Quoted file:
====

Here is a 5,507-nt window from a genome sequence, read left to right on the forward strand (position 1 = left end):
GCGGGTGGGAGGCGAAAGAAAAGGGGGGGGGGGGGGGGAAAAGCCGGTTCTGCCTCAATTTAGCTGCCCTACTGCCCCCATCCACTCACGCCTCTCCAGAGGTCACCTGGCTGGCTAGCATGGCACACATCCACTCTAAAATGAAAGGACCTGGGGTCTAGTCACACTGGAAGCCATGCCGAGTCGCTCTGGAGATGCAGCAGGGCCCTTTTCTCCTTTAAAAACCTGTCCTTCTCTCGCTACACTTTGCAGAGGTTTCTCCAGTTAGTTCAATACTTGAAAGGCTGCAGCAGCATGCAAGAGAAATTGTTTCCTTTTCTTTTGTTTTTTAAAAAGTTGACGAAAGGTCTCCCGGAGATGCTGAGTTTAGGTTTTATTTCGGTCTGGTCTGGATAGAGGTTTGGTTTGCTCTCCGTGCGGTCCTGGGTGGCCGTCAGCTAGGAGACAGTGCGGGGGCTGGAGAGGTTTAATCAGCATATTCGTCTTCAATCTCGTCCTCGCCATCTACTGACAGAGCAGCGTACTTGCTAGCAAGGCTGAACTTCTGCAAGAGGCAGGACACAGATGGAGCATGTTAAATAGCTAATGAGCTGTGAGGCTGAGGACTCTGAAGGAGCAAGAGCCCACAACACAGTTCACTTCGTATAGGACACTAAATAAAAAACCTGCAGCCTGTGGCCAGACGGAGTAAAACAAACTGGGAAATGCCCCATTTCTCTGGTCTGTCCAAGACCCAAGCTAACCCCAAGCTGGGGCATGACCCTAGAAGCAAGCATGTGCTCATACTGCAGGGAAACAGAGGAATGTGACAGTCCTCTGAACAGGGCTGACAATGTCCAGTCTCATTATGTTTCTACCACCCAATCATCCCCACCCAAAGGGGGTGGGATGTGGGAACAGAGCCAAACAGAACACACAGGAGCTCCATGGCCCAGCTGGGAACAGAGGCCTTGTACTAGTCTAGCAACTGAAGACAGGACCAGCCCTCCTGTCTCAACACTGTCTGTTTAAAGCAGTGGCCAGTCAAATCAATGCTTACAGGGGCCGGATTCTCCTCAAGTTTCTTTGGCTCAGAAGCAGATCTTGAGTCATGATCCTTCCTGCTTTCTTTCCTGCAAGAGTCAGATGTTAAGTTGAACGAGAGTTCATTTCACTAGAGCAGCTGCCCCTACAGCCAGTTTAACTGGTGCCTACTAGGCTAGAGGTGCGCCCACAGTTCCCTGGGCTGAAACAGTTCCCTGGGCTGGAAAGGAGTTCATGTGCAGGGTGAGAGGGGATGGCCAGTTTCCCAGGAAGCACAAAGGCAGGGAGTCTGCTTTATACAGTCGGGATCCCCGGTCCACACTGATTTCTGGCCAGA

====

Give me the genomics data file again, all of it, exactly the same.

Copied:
Here is a 5,507-nt window from a genome sequence, read left to right on the forward strand (position 1 = left end):
GCGGGTGGGAGGCGAAAGAAAAGGGGGGGGGGGGGGGGAAAAGCCGGTTCTGCCTCAATTTAGCTGCCCTACTGCCCCCATCCACTCACGCCTCTCCAGAGGTCACCTGGCTGGCTAGCATGGCACACATCCACTCTAAAATGAAAGGACCTGGGGTCTAGTCACACTGGAAGCCATGCCGAGTCGCTCTGGAGATGCAGCAGGGCCCTTTTCTCCTTTAAAAACCTGTCCTTCTCTCGCTACACTTTGCAGAGGTTTCTCCAGTTAGTTCAATACTTGAAAGGCTGCAGCAGCATGCAAGAGAAATTGTTTCCTTTTCTTTTGTTTTTTAAAAAGTTGACGAAAGGTCTCCCGGAGATGCTGAGTTTAGGTTTTATTTCGGTCTGGTCTGGATAGAGGTTTGGTTTGCTCTCCGTGCGGTCCTGGGTGGCCGTCAGCTAGGAGACAGTGCGGGGGCTGGAGAGGTTTAATCAGCATATTCGTCTTCAATCTCGTCCTCGCCATCTACTGACAGAGCAGCGTACTTGCTAGCAAGGCTGAACTTCTGCAAGAGGCAGGACACAGATGGAGCATGTTAAATAGCTAATGAGCTGTGAGGCTGAGGACTCTGAAGGAGCAAGAGCCCACAACACAGTTCACTTCGTATAGGACACTAAATAAAAAACCTGCAGCCTGTGGCCAGACGGAGTAAAACAAACTGGGAAATGCCCCATTTCTCTGGTCTGTCCAAGACCCAAGCTAACCCCAAGCTGGGGCATGACCCTAGAAGCAAGCATGTGCTCATACTGCAGGGAAACAGAGGAATGTGACAGTCCTCTGAACAGGGCTGACAATGTCCAGTCTCATTATGTTTCTACCACCCAATCATCCCCACCCAAAGGGGGTGGGATGTGGGAACAGAGCCAAACAGAACACACAGGAGCTCCATGGCCCAGCTGGGAACAGAGGCCTTGTACTAGTCTAGCAACTGAAGACAGGACCAGCCCTCCTGTCTCAACACTGTCTGTTTAAAGCAGTGGCCAGTCAAATCAATGCTTACAGGGGCCGGATTCTCCTCAAGTTTCTTTGGCTCAGAAGCAGATCTTGAGTCATGATCCTTCCTGCTTTCTTTCCTGCAAGAGTCAGATGTTAAGTTGAACGAGAGTTCATTTCACTAGAGCAGCTGCCCCTACAGCCAGTTTAACTGGTGCCTACTAGGCTAGAGGTGCGCCCACAGTTCCCTGGGCTGAAACAGTTCCCTGGGCTGGAAAGGAGTTCATGTGCAGGGTGAGAGGGGATGGCCAGTTTCCCAGGAAGCACAAAGGCAGGGAGTCTGCTTTATACAGTCGGGATCCCCGGTCCACACTGATTTCTGGCCAGA